Although some longitudinal studies have been carried out in the Asian population, the natural history of NAFLD in lean Caucasian patients is still only partially explored.
What are the new findings?
NAFLD may progress in Caucasian patients with a normal BMI in the absence of longitudinal progression to obesity and independent of their PNPLA3 profile.
Despite a more favourable metabolic profile at baseline, lean NAFLD patients experienced both hepatic and extrahepatic complications, including hepatocellular carcinoma and CVD events.
Caucasian lean subjects with NAFLD have a predominant geographical localisation.
Significance of this study
How might it impact on clinical practice in the foreseeable future?
Lean subjects with NAFLD should not be overlooked in clinical practice, as they develop all disease outcomes in the long- term
Well-defined phenotyping strategies should be applied in clinical trials to separate the outcome in lean and non-lean NAFLD subjects.
The worldwide burden of non-alcoholic fatty liver disease (NAFLD) has been usually associated with the global widespread of obesity.1 However, there is growing interest towards understanding the development of NAFLD in specific subgroups of individuals. ‘Lean’ NAFLD patients have been identified as subjects with a body mass index (BMI) below the ethnic-specific cut-off of 25 kg/m2 in Caucasian and 23 kg/m2 in Asian subjects.2 Studies involving this subpopulation has been mainly carried out in Asia, where epidemiological studies consolidated a stable prevalence of this phenotype in many Asian countries and most, but not all, cross-sectional and longitudinal studies suggested less severe disease3–10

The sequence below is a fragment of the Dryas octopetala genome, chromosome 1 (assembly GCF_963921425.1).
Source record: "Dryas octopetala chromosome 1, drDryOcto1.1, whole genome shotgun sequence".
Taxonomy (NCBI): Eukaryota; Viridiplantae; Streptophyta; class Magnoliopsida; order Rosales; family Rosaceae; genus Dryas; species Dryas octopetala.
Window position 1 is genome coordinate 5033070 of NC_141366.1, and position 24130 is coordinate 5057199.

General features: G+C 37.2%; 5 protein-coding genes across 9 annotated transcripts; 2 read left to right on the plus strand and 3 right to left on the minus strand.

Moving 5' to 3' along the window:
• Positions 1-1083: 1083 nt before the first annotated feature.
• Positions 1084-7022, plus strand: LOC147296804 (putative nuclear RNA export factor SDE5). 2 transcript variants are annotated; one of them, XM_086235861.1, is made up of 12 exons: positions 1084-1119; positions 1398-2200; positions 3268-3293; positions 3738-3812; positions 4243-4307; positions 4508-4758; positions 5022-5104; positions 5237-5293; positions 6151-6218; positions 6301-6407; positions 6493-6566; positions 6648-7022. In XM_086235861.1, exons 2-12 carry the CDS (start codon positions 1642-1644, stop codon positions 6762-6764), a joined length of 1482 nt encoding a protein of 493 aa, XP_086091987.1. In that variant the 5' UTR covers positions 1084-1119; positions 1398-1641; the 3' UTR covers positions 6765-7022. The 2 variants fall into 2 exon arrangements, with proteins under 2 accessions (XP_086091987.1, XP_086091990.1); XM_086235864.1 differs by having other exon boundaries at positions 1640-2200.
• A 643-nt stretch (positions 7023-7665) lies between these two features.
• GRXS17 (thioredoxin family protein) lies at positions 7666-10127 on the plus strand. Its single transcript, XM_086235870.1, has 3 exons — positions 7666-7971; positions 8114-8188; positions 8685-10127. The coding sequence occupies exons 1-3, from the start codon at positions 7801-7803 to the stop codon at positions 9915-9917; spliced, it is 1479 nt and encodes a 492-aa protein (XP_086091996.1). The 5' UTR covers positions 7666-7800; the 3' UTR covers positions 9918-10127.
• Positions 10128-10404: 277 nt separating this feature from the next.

On the other hand, the prevalence and outcomes of lean subjects with NAFLD among Caucasian patients are controversial. In the US National Health and Nutrition Examination Survey (NHANES) III cohort, Younossi et al 11 reported a NAFLD prevalence of 7.4% in lean subjects. The phenotype was associated with younger age, greater insulin resistance and hypercholesterolaemia. However, NAFLD diagnosis was not based on histological criteria. Characteristics and outcomes of lean Caucasian patients with an histological diagnosis of NAFLD had been reported by Francanzani et al 12 and Hagström et al.13 In both cases, single-country experiences were described, in Italy12 and Sweden,13 respectively. Regretfully, a longitudinal study describing features and long-term outcomes of a multiethnic and internationally recruited cohort of biopsy-proven lean NAFLD was only published in its abstract form.14
In this study, we aimed to describe baseline characteristics and long-term outcomes of Caucasian lean subjects with biopsy-proven NAFLD, prospectively recruited in tertiary centres in Europe and Australia.